“I think that brands that try to ambush just by getting close to [infringing on] the trademark are missing the point. It’s not about pretending to be a sponsor or coming close to the laws, it is about Marketing News Exclusives June 3, 2010 adding to the event experience. Consumers do not care if someone is an official sponsor not.

They think: ‘Hey, what’s in it for me? Is this brand making [the experience] better for me?’ If they are, [consumers] are quite happy to side with the ambusher,” she says.

Ambush marketing can be as simple as creating a soccer-themed advertisement and buying airtime during a broadcast, or adding something to brand packaging, O’Connor says. “You may not use [official World Cup] marks, but you can sure use soccer and create an implied association. It’s brilliant and smart,” she says, using the example of Lay’s potato chips being sold in Taiwan with images of soccer balls on the packaging.

As for publicity stunts happening on the ground at events, experts agree they are getting harder to do and, more importantly, most don’t amount to much in terms of adding to brand value or executing a marketer’s brand strategy. “[Stunts have] no real effect on the sponsors, the event organizers or the ambusher’s bottom line. They’re just an ego trip, for sure,” Skildum-Reid says.

The mistake that occasionally happens is that the sponsoring companies or organizers overreact to an attempt at ambush marketing and it hits the press. Now, instead of a few thousand people being exposed to a silly stunt, it gets exposed to millions through the media. One example from the 2006 World Cup in Germany was when the Dutch brewer Bavaria gave away orange pants (also the color of the Dutch national team) with its brand marks on them. More than a thousand ticketholders tried to wear them at the game. Security stopped them at the gate, however, and made them surrender their pants. Faced with missing the game, they gave them up and watched the game in their underwear. The story went around the world.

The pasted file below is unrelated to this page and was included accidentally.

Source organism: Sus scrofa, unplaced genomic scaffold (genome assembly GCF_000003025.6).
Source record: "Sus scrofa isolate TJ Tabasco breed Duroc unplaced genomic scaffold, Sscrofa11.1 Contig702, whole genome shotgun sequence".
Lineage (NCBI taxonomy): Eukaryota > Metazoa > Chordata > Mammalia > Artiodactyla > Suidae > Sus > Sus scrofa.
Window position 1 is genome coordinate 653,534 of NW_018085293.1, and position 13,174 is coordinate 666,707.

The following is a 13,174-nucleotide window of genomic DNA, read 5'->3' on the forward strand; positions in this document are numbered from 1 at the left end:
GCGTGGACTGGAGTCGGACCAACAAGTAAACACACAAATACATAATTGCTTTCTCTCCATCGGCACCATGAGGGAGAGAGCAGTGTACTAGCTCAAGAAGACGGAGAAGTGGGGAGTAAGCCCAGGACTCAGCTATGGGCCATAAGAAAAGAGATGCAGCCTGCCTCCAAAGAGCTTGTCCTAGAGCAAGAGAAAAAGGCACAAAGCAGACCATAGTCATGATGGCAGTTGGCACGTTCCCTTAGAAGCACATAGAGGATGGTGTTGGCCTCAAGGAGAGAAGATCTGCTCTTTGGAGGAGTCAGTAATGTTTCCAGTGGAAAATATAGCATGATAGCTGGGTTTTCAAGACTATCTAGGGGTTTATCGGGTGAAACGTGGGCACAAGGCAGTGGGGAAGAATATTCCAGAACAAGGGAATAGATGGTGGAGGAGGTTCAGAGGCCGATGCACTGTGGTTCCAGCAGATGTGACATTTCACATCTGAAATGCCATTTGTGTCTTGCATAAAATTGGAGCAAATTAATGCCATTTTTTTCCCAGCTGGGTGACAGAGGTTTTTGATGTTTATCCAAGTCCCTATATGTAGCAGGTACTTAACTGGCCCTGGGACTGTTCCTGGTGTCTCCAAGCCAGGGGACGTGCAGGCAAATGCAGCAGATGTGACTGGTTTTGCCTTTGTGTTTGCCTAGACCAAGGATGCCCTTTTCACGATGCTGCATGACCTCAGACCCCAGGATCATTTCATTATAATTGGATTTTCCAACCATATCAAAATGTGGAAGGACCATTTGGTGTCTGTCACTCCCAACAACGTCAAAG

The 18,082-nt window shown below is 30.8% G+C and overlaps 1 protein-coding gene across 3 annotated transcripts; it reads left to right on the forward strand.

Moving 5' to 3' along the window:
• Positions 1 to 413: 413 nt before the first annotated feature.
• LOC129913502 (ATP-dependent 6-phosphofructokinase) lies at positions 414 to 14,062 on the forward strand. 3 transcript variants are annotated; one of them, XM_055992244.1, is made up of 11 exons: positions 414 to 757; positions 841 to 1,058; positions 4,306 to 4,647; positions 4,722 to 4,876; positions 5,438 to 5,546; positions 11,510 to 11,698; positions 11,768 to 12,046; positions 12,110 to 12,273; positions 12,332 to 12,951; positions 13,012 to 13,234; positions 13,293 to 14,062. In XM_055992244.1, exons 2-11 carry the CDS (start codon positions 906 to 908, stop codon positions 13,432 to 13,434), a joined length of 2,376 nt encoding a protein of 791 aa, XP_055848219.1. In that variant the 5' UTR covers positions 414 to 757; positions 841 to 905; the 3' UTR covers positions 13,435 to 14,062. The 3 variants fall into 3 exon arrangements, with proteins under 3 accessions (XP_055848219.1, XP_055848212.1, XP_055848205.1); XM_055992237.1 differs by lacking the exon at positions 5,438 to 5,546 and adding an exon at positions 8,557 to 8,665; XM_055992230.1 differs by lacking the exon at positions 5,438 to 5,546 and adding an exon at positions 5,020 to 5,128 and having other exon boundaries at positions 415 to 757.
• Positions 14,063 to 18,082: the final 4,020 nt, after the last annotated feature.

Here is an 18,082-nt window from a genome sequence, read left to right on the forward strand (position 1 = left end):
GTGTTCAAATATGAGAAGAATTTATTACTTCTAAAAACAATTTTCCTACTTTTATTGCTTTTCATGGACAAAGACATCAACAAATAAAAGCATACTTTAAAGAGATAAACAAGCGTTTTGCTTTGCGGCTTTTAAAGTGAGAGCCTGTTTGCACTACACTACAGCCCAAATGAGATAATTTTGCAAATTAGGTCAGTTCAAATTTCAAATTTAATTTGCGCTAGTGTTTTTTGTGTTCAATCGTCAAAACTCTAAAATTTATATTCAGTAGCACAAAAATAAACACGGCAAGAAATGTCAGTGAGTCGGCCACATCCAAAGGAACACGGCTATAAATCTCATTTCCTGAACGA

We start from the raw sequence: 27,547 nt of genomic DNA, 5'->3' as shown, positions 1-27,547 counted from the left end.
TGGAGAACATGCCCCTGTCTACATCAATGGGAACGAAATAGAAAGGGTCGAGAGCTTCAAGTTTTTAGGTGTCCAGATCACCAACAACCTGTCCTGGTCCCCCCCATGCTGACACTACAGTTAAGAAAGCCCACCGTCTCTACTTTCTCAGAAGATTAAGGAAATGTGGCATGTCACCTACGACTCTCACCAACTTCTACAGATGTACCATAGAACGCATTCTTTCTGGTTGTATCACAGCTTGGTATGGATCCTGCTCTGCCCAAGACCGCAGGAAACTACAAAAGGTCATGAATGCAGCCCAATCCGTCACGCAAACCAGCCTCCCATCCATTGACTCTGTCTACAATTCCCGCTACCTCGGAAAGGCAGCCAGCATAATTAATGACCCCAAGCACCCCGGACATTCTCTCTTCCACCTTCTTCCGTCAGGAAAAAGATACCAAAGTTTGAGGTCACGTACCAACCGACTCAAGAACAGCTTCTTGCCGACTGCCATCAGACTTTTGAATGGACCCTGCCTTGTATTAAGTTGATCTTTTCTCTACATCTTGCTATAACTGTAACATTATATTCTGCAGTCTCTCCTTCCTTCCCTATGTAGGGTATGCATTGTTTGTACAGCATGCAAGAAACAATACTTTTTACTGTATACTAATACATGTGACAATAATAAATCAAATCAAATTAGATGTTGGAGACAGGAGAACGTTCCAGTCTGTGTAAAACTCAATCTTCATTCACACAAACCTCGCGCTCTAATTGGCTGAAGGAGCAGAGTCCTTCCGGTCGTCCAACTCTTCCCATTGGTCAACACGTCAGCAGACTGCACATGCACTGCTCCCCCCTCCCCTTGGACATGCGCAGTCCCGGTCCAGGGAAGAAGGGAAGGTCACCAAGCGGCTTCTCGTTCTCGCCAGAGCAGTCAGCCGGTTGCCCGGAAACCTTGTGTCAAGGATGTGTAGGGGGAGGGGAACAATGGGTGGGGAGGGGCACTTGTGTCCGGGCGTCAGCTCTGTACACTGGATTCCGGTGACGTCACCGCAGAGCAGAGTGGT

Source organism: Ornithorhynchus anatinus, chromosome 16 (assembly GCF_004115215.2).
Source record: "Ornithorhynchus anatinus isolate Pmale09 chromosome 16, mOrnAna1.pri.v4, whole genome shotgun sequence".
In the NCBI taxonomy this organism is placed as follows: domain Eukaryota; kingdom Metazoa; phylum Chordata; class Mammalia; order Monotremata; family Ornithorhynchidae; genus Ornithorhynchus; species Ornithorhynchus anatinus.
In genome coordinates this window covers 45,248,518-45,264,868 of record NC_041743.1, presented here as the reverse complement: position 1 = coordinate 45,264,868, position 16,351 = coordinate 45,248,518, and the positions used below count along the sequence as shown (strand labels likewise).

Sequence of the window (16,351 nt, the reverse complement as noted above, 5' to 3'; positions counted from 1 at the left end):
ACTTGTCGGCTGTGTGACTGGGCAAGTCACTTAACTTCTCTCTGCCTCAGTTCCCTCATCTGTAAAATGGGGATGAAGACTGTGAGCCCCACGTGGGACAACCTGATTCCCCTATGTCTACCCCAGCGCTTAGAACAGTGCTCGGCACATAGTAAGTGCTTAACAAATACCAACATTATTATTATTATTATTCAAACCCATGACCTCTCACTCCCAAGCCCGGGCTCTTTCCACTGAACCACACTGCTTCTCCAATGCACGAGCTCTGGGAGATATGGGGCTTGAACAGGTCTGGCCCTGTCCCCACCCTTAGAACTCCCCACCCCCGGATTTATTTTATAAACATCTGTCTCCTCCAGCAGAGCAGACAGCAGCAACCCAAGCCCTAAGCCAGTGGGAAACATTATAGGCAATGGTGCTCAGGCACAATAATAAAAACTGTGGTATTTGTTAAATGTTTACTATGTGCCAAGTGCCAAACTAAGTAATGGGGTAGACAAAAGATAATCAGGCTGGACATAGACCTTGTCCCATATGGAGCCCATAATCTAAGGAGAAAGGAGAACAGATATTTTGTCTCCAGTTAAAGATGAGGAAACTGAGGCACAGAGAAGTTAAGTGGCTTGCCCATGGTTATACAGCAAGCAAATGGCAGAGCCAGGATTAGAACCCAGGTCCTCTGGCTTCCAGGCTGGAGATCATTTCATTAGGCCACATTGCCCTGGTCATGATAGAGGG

That kind of a reaction is a mistake, Andrews says. “You create [an environment] of somebody wanting to do a stunt only because they are going to get publicity when it gets shut down. There’s an argument that if FIFA didn’t make a big deal out of it, would it even get noticed? … By cracking down on it you shine a light on those you’d rather not,” he says.

And there’s evidence that, in the long run, an overreaction is often remembered—in the ambusher’s favor. T. Bettina Cornwell, professor of marketing and sport management at the University of Michigan in Ann Arbor, did a study on the long-term effect of counter-ambushing strategies, such as the “name and shame” approach, where organizers and sponsors try to get negative press attention for ambush attempts. “People forget the particulars and remember the relationship. They read a news article about a brand and an event and they forget that that was an ambusher. They just come away with a link between the two,” she says. “The whole point of it being an ambushing event may be lost on the consumer. When you point it out you run the risk of linking the relationship to the ambusher in their mind.”